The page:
- CSS image sprites
- Compiling JS needed on every webpage to one file
- Implementing lazy-loading for images
- Consolidating all meta information (username, CDN address, etc) into one request
- Specifically for AWS S3 browser uploads using signed policy documents: grabbing all the policy documents from the server in one request instead of one request per policy document
Some of these are easier to implement than others. Some of these need to be done only once, and others need to be done with every update or change. It seems that not doing any of this would be easier from a logistical perspective, however I'm also concerned about server performance.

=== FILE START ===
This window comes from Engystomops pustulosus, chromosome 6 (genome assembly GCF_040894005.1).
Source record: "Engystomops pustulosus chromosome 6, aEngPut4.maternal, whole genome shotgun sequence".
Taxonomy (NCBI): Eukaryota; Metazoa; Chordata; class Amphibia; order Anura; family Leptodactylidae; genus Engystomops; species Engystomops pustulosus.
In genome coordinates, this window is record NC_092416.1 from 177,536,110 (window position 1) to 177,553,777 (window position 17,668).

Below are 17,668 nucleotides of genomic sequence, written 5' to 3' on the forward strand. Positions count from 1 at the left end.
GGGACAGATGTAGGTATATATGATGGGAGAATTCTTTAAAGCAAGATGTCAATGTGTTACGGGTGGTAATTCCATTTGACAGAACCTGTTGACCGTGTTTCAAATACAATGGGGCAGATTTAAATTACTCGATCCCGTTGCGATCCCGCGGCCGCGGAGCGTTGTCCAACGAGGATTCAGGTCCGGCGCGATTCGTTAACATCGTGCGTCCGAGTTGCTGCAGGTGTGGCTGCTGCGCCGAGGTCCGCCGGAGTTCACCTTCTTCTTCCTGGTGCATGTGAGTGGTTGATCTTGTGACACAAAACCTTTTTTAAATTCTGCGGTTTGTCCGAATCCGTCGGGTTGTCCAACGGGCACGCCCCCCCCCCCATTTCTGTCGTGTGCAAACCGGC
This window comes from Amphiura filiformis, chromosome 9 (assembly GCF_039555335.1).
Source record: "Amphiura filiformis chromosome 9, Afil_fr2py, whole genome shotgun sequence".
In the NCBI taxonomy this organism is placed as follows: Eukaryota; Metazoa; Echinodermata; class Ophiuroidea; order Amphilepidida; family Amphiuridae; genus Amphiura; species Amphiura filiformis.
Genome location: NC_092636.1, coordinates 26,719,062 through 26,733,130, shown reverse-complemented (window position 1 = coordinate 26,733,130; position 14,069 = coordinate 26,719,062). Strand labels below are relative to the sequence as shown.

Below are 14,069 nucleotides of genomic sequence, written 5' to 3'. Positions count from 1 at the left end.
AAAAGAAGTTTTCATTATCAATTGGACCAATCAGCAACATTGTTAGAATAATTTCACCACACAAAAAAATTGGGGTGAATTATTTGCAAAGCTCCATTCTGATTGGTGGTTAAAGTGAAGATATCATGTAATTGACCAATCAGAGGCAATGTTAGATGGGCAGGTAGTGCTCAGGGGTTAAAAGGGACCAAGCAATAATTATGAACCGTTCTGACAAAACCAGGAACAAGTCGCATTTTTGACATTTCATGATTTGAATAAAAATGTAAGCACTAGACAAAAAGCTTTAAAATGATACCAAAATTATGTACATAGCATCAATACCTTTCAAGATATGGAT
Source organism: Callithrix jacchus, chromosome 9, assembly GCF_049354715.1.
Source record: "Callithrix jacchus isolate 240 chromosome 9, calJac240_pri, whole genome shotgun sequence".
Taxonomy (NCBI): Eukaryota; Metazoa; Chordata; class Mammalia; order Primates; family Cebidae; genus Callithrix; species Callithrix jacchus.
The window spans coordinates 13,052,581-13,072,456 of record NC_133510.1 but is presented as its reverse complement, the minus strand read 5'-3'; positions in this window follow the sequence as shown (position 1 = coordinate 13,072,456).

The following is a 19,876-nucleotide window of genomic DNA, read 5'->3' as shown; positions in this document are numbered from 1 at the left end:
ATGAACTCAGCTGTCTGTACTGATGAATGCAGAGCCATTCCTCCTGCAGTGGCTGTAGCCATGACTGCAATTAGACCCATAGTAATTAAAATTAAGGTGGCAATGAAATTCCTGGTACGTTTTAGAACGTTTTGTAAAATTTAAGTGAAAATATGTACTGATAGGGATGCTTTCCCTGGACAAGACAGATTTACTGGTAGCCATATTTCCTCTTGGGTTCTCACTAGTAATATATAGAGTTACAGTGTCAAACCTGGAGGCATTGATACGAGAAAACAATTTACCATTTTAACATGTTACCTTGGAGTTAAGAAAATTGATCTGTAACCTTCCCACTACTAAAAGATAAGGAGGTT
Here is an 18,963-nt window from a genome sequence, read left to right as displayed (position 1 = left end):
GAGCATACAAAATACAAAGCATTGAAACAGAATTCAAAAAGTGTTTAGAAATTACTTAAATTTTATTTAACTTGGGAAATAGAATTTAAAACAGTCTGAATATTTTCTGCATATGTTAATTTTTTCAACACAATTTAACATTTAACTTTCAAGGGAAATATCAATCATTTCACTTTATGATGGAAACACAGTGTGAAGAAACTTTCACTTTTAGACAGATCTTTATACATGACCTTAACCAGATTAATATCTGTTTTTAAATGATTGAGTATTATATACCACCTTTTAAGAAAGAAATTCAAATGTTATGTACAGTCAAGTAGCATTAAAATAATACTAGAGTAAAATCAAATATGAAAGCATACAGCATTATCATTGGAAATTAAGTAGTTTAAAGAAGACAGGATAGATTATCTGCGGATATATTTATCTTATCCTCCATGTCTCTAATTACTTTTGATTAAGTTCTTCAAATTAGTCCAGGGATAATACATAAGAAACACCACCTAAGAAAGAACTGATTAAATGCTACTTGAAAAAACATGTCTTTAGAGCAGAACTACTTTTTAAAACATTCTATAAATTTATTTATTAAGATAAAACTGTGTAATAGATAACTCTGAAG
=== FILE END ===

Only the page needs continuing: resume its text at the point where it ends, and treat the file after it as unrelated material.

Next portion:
I hope to avoid the boilerplate "avoid premature optimization root of all evil blah blah" comment here. My project is in the early stages, and I see now that establishing the wrong or inefficient API format would be difficult to change later. So, I'd like to ask for advice from those with experience in this matter:
How much loading time would be saved for the user for each request that's consolidated? (i.e. what is the overhead of each request excluding the time spent downloading the actual payload)
Does consolidating HTTP requests substantially reduce server usage/costs? If so, were you able to quantify it? (i.e. what is the overhead of each request excluding database access and "the code that actually does stuff")
Possibly relevant for the second part of the question: my back-end server is nginx serving Django Rest Framework running on Gunicorn hosted on EC2 behind the AWS Load Balancer. Static assets will be hosted on S3 and served from Cloudfront.